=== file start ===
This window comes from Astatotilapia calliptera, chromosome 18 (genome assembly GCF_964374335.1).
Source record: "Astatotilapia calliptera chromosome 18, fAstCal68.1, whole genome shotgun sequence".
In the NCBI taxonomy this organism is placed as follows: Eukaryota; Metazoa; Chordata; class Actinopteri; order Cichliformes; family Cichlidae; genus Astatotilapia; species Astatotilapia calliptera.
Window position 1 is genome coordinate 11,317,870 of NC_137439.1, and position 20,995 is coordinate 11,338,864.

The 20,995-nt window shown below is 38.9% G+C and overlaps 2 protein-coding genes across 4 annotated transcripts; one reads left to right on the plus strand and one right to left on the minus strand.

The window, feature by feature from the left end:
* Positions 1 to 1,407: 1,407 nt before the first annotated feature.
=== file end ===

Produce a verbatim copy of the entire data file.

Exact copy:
This window comes from Astatotilapia calliptera, chromosome 18 (genome assembly GCF_964374335.1).
Source record: "Astatotilapia calliptera chromosome 18, fAstCal68.1, whole genome shotgun sequence".
In the NCBI taxonomy this organism is placed as follows: Eukaryota; Metazoa; Chordata; class Actinopteri; order Cichliformes; family Cichlidae; genus Astatotilapia; species Astatotilapia calliptera.
Window position 1 is genome coordinate 11,317,870 of NC_137439.1, and position 20,995 is coordinate 11,338,864.

The 20,995-nt window shown below is 38.9% G+C and overlaps 2 protein-coding genes across 4 annotated transcripts; one reads left to right on the plus strand and one right to left on the minus strand.

The window, feature by feature from the left end:
* Positions 1 to 1,407: 1,407 nt before the first annotated feature.